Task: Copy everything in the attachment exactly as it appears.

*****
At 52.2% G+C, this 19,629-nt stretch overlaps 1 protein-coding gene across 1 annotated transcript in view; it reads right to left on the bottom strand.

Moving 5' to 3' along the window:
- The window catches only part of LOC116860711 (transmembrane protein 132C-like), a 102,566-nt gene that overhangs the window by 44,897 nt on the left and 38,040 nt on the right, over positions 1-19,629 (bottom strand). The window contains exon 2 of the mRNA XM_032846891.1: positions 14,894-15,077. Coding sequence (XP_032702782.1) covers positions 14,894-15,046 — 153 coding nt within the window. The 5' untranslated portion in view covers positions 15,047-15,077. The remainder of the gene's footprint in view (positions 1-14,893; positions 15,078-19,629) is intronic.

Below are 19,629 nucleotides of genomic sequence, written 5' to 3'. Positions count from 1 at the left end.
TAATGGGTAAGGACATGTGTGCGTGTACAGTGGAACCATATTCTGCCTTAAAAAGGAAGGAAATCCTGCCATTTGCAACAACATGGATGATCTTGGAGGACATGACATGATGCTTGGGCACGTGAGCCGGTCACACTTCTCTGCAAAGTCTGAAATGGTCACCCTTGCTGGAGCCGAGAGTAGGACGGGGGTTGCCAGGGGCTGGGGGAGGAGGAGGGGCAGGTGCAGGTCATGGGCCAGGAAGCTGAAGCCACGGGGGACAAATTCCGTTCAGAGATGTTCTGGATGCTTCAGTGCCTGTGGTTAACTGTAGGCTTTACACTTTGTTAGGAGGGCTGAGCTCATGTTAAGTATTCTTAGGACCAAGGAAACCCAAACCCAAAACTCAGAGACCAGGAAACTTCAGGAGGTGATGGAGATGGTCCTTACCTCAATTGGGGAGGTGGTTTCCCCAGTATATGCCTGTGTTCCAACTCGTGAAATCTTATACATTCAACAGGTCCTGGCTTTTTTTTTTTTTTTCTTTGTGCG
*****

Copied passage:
At 52.2% G+C, this 19,629-nt stretch overlaps 1 protein-coding gene across 1 annotated transcript in view; it reads right to left on the bottom strand.

Moving 5' to 3' along the window:
- The window catches only part of LOC116860711 (transmembrane protein 132C-like), a 102,566-nt gene that overhangs the window by 44,897 nt on the left and 38,040 nt on the right, over positions 1-19,629 (bottom strand). The window contains exon 2 of the mRNA XM_032846891.1: positions 14,894-15,077. Coding sequence (XP_032702782.1) covers positions 14,894-15,046 — 153 coding nt within the window. The 5' untranslated portion in view covers positions 15,047-15,077. The remainder of the gene's footprint in view (positions 1-14,893; positions 15,078-19,629) is intronic.

Below are 19,629 nucleotides of genomic sequence, written 5' to 3'. Positions count from 1 at the left end.
TAATGGGTAAGGACATGTGTGCGTGTACAGTGGAACCATATTCTGCCTTAAAAAGGAAGGAAATCCTGCCATTTGCAACAACATGGATGATCTTGGAGGACATGACATGATGCTTGGGCACGTGAGCCGGTCACACTTCTCTGCAAAGTCTGAAATGGTCACCCTTGCTGGAGCCGAGAGTAGGACGGGGGTTGCCAGGGGCTGGGGGAGGAGGAGGGGCAGGTGCAGGTCATGGGCCAGGAAGCTGAAGCCACGGGGGACAAATTCCGTTCAGAGATGTTCTGGATGCTTCAGTGCCTGTGGTTAACTGTAGGCTTTACACTTTGTTAGGAGGGCTGAGCTCATGTTAAGTATTCTTAGGACCAAGGAAACCCAAACCCAAAACTCAGAGACCAGGAAACTTCAGGAGGTGATGGAGATGGTCCTTACCTCAATTGGGGAGGTGGTTTCCCCAGTATATGCCTGTGTTCCAACTCGTGAAATCTTATACATTCAACAGGTCCTGGCTTTTTTTTTTTTTTTCTTTGTGCG